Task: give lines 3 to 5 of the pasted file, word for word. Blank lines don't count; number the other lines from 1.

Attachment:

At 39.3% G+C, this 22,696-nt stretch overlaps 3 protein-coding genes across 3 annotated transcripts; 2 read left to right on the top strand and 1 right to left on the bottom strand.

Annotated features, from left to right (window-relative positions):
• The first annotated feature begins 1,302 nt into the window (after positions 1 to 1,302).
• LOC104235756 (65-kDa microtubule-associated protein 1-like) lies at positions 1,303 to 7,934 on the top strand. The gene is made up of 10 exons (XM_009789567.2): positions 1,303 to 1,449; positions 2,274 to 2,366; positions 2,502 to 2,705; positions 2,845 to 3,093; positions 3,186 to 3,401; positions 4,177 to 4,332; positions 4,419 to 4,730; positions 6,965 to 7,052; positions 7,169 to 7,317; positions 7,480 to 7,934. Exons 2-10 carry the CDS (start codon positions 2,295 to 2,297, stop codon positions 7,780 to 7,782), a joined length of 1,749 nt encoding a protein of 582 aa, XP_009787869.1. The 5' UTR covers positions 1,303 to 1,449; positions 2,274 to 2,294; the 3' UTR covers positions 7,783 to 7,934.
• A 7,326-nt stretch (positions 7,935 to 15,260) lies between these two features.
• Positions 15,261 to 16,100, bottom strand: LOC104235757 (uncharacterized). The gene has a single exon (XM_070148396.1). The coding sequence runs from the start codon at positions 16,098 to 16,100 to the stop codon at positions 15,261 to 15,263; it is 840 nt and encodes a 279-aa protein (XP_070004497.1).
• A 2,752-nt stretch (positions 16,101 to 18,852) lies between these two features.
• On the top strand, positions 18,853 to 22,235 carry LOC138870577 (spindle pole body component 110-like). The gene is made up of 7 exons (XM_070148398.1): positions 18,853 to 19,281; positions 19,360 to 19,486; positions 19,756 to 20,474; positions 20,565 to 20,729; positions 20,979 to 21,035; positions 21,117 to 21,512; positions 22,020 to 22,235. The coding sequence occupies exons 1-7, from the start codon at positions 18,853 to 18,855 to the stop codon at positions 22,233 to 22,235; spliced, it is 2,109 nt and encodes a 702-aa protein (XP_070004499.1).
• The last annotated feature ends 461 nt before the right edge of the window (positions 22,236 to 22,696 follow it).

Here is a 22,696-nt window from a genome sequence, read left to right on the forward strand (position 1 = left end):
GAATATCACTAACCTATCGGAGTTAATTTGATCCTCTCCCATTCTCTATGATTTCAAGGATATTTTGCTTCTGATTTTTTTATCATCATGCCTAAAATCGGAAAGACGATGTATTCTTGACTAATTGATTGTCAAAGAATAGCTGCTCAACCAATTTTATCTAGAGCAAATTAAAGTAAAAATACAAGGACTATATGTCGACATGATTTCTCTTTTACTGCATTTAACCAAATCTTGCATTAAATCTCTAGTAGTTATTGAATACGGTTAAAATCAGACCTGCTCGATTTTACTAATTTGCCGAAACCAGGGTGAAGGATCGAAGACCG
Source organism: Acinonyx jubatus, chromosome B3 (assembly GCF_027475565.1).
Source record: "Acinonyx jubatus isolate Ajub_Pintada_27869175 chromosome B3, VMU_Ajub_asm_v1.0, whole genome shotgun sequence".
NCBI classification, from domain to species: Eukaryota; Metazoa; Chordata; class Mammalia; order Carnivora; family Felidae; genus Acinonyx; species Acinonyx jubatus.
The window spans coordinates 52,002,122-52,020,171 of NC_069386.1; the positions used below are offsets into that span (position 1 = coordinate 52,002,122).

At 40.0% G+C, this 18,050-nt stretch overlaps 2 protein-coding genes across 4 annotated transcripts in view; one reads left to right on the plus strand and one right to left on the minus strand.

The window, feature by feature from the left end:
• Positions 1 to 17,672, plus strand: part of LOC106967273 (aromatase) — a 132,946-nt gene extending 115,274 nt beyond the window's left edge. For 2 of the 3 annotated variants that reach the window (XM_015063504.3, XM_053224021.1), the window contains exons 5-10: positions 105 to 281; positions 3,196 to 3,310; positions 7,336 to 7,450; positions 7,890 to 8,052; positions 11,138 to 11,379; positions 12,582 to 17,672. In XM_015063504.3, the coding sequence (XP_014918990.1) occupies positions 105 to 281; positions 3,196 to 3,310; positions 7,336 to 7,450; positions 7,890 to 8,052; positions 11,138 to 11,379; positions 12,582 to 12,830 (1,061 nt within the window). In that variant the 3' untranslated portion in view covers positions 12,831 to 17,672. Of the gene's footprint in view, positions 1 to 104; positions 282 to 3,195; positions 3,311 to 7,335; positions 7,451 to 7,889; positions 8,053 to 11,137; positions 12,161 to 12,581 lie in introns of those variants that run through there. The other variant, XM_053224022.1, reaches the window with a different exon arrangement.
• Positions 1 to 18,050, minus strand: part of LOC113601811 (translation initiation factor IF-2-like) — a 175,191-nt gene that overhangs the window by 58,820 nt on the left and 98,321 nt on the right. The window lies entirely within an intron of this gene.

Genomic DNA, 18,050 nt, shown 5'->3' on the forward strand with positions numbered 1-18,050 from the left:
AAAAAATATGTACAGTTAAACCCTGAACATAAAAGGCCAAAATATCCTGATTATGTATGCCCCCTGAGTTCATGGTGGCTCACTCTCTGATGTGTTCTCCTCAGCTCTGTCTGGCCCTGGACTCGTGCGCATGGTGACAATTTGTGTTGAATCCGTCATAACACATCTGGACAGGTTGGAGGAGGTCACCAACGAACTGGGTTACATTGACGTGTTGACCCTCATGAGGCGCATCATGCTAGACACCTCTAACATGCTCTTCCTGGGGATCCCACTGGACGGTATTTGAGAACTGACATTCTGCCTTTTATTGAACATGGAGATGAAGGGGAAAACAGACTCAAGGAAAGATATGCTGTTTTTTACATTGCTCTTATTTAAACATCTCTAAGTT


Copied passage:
• The first annotated feature begins 1,302 nt into the window (after positions 1 to 1,302).
• LOC104235756 (65-kDa microtubule-associated protein 1-like) lies at positions 1,303 to 7,934 on the top strand. The gene is made up of 10 exons (XM_009789567.2): positions 1,303 to 1,449; positions 2,274 to 2,366; positions 2,502 to 2,705; positions 2,845 to 3,093; positions 3,186 to 3,401; positions 4,177 to 4,332; positions 4,419 to 4,730; positions 6,965 to 7,052; positions 7,169 to 7,317; positions 7,480 to 7,934. Exons 2-10 carry the CDS (start codon positions 2,295 to 2,297, stop codon positions 7,780 to 7,782), a joined length of 1,749 nt encoding a protein of 582 aa, XP_009787869.1. The 5' UTR covers positions 1,303 to 1,449; positions 2,274 to 2,294; the 3' UTR covers positions 7,783 to 7,934.
• A 7,326-nt stretch (positions 7,935 to 15,260) lies between these two features.